Over the course of time, many have started calling out fairness creams for what they really are: a byproduct of colonialism.
Folks with darker skin tones have been shamed for too long into thinking they are unattractive and need such lightening products to be acceptable to society. And while we still have a long way to go, the process is ongoing and we'll take it.
Pakistani British fashion designer, Tan France had his own thoughts to share about the matter.
France, known for his work in the Netflix reboot of Queer Eye, started a new Instagram account called Shaded which talks about the topic of racism and he picked up the biggest name in lightening creams, Fair & Lovely to talk about the colourism within society, especially because it was "one of the main reasons I started this account."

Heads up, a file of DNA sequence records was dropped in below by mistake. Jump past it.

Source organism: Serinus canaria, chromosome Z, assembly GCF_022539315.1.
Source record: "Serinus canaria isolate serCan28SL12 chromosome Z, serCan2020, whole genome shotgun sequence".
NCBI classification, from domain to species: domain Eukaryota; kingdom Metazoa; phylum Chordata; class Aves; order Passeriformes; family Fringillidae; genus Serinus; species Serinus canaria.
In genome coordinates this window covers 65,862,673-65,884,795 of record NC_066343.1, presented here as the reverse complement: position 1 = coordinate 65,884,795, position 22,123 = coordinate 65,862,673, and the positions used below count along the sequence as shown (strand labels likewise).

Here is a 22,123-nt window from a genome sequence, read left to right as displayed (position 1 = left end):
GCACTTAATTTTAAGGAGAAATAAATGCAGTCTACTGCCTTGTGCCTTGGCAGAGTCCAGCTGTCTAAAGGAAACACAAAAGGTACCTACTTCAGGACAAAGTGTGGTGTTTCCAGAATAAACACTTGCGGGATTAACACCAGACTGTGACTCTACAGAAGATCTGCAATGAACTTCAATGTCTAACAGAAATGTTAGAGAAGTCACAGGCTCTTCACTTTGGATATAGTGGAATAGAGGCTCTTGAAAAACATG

"The name itself. Feels like a gosh darn hate crime... How is this even legal? How is this product still available in our local grocery stores, sat at the checkout, as a constant reminder that one should strive for fair skin, as fair skin [equals] beauty?"
"If you use this, or know of anyone using these bleaching creams, please know that they are bulls**t. Your colour is beautiful. You are desirable, just the colour you are."
In Pakistan, celebs like Nadia Jamil and Masarrat Misbah have also called out the brand and 'whitening' products in general while many celebs who have endorsed such brands such as Mawra Hocane and Sajal Aly have been called out for doing so.